Life is a journey. Our path may be long, it may be short – it may have many twists and turns with unexpected surprises along the way – but in the midst of much confusion and contrary advice we might stumble across, we need somehow to find a way through to a rewarding destination.
To the Israelites, God gave his written law, or torah, as the means by which they would be guided through life. Torah should not be understood as law in the formal sense, as if God was ever obsessed with legality in the modern notions of rules and regulations, but rather in the more simple sense of teaching or instruction – rather as parents will want to teach and guide their children.
When “Moses undertook to explain this law” to Israel before they were to take their journey into the land God had promised to their ancestors (Deuteronomy 1:5), he didn’t begin by listing rules and regulations but by telling the story of God and how he had saved his people and delivered them from oppression. The love of God and his faithfulness to Israel were always to be the context of torah and the motivation for following his ways throughout their journey.
So Israel grew to love the law. They saw it not as being oppressive or burdensome, but rather as a great blessing in the lives of the people. The teachings and instructions of God were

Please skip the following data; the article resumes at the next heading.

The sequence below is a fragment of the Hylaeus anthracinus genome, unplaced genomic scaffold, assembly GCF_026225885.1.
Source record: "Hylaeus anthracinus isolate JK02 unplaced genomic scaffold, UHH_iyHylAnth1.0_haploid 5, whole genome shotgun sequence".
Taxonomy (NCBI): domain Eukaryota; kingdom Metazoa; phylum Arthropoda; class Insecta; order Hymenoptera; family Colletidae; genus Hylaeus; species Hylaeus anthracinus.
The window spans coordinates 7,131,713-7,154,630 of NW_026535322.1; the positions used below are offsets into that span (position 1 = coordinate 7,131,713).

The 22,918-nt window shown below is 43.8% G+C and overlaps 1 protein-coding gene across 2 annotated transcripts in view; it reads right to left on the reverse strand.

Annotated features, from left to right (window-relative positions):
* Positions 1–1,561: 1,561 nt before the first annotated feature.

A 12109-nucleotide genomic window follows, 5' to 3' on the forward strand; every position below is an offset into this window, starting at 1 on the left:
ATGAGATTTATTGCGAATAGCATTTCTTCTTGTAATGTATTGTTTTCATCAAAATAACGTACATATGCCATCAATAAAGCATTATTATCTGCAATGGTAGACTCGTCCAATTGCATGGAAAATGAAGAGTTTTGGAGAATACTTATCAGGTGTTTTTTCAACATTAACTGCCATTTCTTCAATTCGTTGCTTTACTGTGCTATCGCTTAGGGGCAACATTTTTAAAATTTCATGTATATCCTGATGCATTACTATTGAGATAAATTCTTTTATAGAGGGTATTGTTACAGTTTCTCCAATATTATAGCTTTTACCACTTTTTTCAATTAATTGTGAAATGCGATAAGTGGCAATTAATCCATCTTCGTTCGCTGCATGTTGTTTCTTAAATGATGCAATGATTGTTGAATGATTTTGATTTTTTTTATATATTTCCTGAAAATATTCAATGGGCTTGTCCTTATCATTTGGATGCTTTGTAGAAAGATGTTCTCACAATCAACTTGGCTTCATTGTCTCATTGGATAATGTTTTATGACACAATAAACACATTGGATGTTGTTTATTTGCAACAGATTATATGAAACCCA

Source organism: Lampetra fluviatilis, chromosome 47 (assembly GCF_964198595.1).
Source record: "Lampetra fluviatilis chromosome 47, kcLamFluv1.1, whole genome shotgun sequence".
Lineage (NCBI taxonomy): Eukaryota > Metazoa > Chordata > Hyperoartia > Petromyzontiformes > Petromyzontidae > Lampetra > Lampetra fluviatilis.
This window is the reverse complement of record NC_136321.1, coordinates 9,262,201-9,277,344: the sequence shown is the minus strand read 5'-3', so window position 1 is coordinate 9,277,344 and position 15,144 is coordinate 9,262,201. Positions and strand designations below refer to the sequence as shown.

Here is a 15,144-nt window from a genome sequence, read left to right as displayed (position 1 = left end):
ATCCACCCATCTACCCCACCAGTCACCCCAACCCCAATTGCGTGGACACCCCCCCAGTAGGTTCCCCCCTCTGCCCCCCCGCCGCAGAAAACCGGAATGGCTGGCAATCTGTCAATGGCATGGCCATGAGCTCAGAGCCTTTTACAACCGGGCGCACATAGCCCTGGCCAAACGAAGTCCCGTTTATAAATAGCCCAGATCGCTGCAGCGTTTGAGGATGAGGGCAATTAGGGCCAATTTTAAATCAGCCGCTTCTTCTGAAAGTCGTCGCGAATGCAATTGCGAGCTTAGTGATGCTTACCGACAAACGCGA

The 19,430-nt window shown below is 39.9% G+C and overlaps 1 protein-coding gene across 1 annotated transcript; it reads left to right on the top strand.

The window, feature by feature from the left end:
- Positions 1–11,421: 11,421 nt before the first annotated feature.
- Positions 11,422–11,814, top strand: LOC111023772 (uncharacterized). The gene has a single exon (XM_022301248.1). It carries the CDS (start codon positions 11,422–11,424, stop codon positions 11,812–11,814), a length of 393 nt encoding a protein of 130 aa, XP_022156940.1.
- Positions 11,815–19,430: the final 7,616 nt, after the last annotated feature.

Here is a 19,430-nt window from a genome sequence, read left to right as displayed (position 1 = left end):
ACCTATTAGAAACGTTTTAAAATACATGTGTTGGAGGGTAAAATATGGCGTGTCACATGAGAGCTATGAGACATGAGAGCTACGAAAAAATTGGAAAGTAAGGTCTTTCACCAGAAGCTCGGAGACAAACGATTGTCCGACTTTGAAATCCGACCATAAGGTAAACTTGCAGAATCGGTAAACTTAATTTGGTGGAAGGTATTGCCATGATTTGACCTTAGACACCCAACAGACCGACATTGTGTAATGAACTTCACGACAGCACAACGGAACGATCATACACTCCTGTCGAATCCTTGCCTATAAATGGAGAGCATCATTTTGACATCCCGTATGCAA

“more desirable than gold, even the finest gold … sweeter than honey, even honey dripping from the comb.” (Psalm 19:10 NLT)
After telling the story of God and his salvation, Moses began to speak of God’s instructions and commands:
“Keep them and do them, for that will be your wisdom and your understanding in the sight of the peoples, who, when they hear all these statutes, will say, ‘Surely this great nation is a wise and understanding people.’ For what great nation is there that has a god so near to it as the Lord our God is to us, whenever we call upon him? And what great nation is there, that has statutes and rules so righteous as all this law that I set before you today?” (Deuteronomy 4:5-8)
Borrowing themes from the book of Deuteronomy, Psalm 119 meditates on “walking in the law of the Lord”. Far from seeing the torah of the Lord as being a burden or prohibitive, the people of God loved it, thought about it day and night, and saw it as the means to true freedom and life. Perhaps the best known part of this psalm is found just over half-way through:
“Your word is a lamp to my feet and a light to my path.” (verse 105)
Unlike the nations around them who walked in darkness, fumbling their way through life along unlit paths and guided by those who knew no better, Israel had been shown clearly how to navigate the journey of life. This had nothing to do with their ‘religious’ activities, but was all about living from day to day in God’s presence.
That same light that has guided the people of God for centuries is just as able to lighten our paths today. Challenges and obstacles will still hinder our progress, but with the light of God’s word we need not stumble in the dark.
This article is from BiBloS, a teaching resource of the British Bible School. To read more articles or download the whole of Issue 2, click here.